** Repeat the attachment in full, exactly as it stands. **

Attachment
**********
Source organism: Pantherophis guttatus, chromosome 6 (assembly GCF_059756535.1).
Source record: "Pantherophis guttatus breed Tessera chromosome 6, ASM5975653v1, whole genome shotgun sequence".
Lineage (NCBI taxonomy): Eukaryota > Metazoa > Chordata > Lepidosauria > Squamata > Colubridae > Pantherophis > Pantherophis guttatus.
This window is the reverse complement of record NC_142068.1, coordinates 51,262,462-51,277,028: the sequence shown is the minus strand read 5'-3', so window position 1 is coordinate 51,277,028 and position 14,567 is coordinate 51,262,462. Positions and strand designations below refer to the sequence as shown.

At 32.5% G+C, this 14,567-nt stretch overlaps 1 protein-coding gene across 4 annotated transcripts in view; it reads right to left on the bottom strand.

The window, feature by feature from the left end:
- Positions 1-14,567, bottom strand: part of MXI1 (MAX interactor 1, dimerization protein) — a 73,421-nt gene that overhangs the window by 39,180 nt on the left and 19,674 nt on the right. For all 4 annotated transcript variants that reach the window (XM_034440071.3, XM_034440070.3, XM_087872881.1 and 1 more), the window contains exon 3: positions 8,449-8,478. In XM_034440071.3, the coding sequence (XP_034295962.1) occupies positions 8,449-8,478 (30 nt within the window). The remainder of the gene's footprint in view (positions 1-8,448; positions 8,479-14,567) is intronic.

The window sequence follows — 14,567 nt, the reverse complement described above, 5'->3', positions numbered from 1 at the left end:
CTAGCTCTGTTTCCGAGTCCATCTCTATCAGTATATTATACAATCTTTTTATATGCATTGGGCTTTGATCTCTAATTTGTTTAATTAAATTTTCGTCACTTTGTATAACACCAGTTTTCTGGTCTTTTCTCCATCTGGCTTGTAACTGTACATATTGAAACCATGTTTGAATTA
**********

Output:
Source organism: Pantherophis guttatus, chromosome 6 (assembly GCF_059756535.1).
Source record: "Pantherophis guttatus breed Tessera chromosome 6, ASM5975653v1, whole genome shotgun sequence".
Lineage (NCBI taxonomy): Eukaryota > Metazoa > Chordata > Lepidosauria > Squamata > Colubridae > Pantherophis > Pantherophis guttatus.
This window is the reverse complement of record NC_142068.1, coordinates 51,262,462-51,277,028: the sequence shown is the minus strand read 5'-3', so window position 1 is coordinate 51,277,028 and position 14,567 is coordinate 51,262,462. Positions and strand designations below refer to the sequence as shown.

At 32.5% G+C, this 14,567-nt stretch overlaps 1 protein-coding gene across 4 annotated transcripts in view; it reads right to left on the bottom strand.

The window, feature by feature from the left end:
- Positions 1-14,567, bottom strand: part of MXI1 (MAX interactor 1, dimerization protein) — a 73,421-nt gene that overhangs the window by 39,180 nt on the left and 19,674 nt on the right. For all 4 annotated transcript variants that reach the window (XM_034440071.3, XM_034440070.3, XM_087872881.1 and 1 more), the window contains exon 3: positions 8,449-8,478. In XM_034440071.3, the coding sequence (XP_034295962.1) occupies positions 8,449-8,478 (30 nt within the window). The remainder of the gene's footprint in view (positions 1-8,448; positions 8,479-14,567) is intronic.

The window sequence follows — 14,567 nt, the reverse complement described above, 5'->3', positions numbered from 1 at the left end:
CTAGCTCTGTTTCCGAGTCCATCTCTATCAGTATATTATACAATCTTTTTATATGCATTGGGCTTTGATCTCTAATTTGTTTAATTAAATTTTCGTCACTTTGTATAACACCAGTTTTCTGGTCTTTTCTCCATCTGGCTTGTAACTGTACATATTGAAACCATGTTTGAATTA